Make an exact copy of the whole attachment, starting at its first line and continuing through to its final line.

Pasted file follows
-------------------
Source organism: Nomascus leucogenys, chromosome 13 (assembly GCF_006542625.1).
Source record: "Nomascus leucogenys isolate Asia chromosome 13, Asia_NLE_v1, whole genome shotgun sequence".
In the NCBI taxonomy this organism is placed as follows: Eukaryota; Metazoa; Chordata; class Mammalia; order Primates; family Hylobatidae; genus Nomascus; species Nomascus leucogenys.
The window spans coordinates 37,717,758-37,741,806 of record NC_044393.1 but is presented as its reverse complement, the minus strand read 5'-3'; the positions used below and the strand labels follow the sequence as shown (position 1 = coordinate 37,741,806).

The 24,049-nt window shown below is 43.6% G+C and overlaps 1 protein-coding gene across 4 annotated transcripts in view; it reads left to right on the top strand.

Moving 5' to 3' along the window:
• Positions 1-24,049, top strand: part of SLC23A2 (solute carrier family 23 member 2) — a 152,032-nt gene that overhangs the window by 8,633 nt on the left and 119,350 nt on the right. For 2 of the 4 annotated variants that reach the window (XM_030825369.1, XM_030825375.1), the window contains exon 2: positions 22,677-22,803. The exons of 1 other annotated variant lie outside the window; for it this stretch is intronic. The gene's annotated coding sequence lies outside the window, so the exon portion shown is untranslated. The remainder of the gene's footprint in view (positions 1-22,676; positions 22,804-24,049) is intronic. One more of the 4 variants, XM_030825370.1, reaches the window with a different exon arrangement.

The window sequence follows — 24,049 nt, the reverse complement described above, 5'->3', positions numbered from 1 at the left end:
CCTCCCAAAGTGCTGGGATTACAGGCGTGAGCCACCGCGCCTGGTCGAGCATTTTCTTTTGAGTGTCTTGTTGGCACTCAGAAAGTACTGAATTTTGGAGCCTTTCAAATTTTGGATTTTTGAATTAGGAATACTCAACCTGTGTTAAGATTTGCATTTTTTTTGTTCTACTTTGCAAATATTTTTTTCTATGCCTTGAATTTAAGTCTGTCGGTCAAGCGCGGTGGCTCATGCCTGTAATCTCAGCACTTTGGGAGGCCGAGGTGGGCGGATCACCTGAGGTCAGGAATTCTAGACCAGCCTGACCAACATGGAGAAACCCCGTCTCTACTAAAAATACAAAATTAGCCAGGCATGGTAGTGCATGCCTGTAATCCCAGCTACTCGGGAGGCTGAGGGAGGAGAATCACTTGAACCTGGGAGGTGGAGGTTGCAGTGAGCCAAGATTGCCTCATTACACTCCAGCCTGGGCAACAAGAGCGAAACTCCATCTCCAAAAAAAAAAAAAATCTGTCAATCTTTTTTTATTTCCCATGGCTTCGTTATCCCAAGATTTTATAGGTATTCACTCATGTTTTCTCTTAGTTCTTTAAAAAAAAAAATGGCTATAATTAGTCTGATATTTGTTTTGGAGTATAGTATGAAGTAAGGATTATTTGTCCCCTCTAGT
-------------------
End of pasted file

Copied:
Source organism: Nomascus leucogenys, chromosome 13 (assembly GCF_006542625.1).
Source record: "Nomascus leucogenys isolate Asia chromosome 13, Asia_NLE_v1, whole genome shotgun sequence".
In the NCBI taxonomy this organism is placed as follows: Eukaryota; Metazoa; Chordata; class Mammalia; order Primates; family Hylobatidae; genus Nomascus; species Nomascus leucogenys.
The window spans coordinates 37,717,758-37,741,806 of record NC_044393.1 but is presented as its reverse complement, the minus strand read 5'-3'; the positions used below and the strand labels follow the sequence as shown (position 1 = coordinate 37,741,806).

The 24,049-nt window shown below is 43.6% G+C and overlaps 1 protein-coding gene across 4 annotated transcripts in view; it reads left to right on the top strand.

Moving 5' to 3' along the window:
• Positions 1-24,049, top strand: part of SLC23A2 (solute carrier family 23 member 2) — a 152,032-nt gene that overhangs the window by 8,633 nt on the left and 119,350 nt on the right. For 2 of the 4 annotated variants that reach the window (XM_030825369.1, XM_030825375.1), the window contains exon 2: positions 22,677-22,803. The exons of 1 other annotated variant lie outside the window; for it this stretch is intronic. The gene's annotated coding sequence lies outside the window, so the exon portion shown is untranslated. The remainder of the gene's footprint in view (positions 1-22,676; positions 22,804-24,049) is intronic. One more of the 4 variants, XM_030825370.1, reaches the window with a different exon arrangement.

The window sequence follows — 24,049 nt, the reverse complement described above, 5'->3', positions numbered from 1 at the left end:
CCTCCCAAAGTGCTGGGATTACAGGCGTGAGCCACCGCGCCTGGTCGAGCATTTTCTTTTGAGTGTCTTGTTGGCACTCAGAAAGTACTGAATTTTGGAGCCTTTCAAATTTTGGATTTTTGAATTAGGAATACTCAACCTGTGTTAAGATTTGCATTTTTTTTGTTCTACTTTGCAAATATTTTTTTCTATGCCTTGAATTTAAGTCTGTCGGTCAAGCGCGGTGGCTCATGCCTGTAATCTCAGCACTTTGGGAGGCCGAGGTGGGCGGATCACCTGAGGTCAGGAATTCTAGACCAGCCTGACCAACATGGAGAAACCCCGTCTCTACTAAAAATACAAAATTAGCCAGGCATGGTAGTGCATGCCTGTAATCCCAGCTACTCGGGAGGCTGAGGGAGGAGAATCACTTGAACCTGGGAGGTGGAGGTTGCAGTGAGCCAAGATTGCCTCATTACACTCCAGCCTGGGCAACAAGAGCGAAACTCCATCTCCAAAAAAAAAAAAAATCTGTCAATCTTTTTTTATTTCCCATGGCTTCGTTATCCCAAGATTTTATAGGTATTCACTCATGTTTTCTCTTAGTTCTTTAAAAAAAAAAATGGCTATAATTAGTCTGATATTTGTTTTGGAGTATAGTATGAAGTAAGGATTATTTGTCCCCTCTAGT